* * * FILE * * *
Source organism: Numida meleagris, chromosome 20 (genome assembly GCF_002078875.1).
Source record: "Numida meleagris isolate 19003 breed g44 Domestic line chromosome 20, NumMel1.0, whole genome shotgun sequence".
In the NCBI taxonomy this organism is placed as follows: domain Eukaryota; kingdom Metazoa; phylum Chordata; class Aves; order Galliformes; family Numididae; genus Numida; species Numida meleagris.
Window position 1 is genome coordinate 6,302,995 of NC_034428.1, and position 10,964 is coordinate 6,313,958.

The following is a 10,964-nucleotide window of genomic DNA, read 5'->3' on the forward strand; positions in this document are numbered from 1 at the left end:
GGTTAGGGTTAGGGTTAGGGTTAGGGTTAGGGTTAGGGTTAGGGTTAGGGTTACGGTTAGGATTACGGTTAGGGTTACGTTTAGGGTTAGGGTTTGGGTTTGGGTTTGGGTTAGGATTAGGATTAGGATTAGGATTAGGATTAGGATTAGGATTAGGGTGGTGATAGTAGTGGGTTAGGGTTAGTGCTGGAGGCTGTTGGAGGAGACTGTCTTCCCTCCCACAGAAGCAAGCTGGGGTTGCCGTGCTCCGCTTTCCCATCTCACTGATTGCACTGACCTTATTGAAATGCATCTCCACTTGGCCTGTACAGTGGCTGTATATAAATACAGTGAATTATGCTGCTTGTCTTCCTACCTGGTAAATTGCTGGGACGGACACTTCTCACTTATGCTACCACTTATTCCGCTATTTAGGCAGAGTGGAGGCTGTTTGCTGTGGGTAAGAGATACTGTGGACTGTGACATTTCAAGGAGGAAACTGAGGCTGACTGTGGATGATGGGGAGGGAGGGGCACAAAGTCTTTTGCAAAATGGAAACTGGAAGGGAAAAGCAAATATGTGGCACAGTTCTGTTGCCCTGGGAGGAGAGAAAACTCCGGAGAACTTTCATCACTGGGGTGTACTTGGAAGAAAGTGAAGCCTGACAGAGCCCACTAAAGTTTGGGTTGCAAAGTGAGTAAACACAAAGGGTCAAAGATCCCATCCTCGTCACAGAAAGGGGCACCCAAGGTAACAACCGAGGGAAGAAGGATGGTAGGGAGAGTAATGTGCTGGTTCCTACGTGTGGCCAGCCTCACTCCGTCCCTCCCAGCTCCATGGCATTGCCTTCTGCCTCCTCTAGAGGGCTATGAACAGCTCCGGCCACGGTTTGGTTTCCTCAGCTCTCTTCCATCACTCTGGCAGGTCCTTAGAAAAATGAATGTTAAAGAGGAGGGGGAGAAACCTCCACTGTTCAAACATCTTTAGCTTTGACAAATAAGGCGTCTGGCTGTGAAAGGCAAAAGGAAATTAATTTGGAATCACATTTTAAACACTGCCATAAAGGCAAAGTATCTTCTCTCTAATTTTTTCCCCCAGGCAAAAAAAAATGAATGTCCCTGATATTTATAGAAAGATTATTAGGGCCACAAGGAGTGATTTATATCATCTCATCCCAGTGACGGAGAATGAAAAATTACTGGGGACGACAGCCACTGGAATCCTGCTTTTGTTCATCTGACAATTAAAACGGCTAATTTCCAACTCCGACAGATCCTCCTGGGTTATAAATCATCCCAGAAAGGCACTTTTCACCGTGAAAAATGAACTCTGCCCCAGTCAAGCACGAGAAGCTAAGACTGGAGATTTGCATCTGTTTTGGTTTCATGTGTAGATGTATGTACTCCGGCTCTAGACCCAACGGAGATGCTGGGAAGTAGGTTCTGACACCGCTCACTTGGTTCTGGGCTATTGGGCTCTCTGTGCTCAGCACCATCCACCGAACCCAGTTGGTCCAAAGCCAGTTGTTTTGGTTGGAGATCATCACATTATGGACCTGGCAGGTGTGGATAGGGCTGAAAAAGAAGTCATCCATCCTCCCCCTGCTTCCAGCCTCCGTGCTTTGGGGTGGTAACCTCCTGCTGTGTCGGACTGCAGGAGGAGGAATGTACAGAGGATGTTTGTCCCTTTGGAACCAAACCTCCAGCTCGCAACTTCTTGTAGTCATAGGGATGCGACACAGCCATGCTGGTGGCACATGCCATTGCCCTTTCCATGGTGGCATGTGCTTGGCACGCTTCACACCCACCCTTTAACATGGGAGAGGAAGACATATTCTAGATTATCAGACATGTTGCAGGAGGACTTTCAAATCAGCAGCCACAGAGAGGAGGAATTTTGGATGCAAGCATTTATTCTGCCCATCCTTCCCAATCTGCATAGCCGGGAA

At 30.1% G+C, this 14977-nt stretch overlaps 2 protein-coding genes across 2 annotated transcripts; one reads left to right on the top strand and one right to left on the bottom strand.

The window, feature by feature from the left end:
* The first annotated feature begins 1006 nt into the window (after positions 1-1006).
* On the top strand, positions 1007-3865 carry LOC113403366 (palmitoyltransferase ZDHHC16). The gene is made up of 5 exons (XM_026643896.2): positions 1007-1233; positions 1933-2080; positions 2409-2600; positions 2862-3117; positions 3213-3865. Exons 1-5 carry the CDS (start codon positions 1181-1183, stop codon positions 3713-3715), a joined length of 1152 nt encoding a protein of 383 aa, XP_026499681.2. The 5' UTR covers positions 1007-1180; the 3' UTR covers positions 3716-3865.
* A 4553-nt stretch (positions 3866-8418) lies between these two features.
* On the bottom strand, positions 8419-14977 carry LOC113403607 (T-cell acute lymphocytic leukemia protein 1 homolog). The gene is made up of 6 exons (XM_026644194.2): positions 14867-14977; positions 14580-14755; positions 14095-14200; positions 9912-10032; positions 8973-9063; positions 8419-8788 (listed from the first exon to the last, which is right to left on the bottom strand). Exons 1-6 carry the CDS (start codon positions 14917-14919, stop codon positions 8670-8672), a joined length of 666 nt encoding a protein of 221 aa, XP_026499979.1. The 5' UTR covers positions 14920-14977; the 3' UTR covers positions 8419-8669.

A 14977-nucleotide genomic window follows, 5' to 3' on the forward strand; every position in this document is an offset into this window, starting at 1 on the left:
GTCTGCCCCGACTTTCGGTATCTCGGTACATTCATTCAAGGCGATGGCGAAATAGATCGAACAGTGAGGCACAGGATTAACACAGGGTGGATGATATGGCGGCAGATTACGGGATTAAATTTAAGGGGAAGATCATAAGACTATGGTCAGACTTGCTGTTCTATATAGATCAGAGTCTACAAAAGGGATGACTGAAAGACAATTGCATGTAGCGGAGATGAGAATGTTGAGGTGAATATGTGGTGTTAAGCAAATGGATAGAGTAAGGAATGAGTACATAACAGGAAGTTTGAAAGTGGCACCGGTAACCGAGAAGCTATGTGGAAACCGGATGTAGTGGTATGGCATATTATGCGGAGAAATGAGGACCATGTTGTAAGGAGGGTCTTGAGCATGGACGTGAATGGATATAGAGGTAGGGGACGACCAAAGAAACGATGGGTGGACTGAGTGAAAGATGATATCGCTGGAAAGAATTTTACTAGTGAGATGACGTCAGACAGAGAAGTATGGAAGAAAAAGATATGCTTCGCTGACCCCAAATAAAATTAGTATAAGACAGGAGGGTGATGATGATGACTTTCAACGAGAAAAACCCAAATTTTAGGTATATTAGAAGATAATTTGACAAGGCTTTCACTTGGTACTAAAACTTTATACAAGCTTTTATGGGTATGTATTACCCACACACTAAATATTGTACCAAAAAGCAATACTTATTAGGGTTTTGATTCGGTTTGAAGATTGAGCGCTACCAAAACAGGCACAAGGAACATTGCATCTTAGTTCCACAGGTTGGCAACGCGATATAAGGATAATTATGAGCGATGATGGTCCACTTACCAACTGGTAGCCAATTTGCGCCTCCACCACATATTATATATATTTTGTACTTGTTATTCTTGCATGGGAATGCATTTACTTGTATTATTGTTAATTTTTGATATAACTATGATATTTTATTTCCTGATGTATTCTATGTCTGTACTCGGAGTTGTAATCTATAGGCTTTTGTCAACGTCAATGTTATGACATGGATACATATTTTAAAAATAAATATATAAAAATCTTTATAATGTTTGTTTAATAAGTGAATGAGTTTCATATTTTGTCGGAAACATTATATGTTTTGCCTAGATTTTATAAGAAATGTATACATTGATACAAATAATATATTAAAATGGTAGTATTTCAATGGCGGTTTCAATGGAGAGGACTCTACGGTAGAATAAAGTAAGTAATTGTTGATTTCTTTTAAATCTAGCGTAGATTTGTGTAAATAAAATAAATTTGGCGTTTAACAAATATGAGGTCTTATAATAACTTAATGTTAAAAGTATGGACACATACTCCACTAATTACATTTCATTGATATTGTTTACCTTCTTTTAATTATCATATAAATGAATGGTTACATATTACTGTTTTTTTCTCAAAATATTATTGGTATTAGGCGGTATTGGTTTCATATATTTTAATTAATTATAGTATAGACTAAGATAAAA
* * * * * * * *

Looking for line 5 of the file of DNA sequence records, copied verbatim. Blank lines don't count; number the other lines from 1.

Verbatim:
The following is a 10,964-nucleotide window of genomic DNA, read 5'->3' on the forward strand; positions in this document are numbered from 1 at the left end: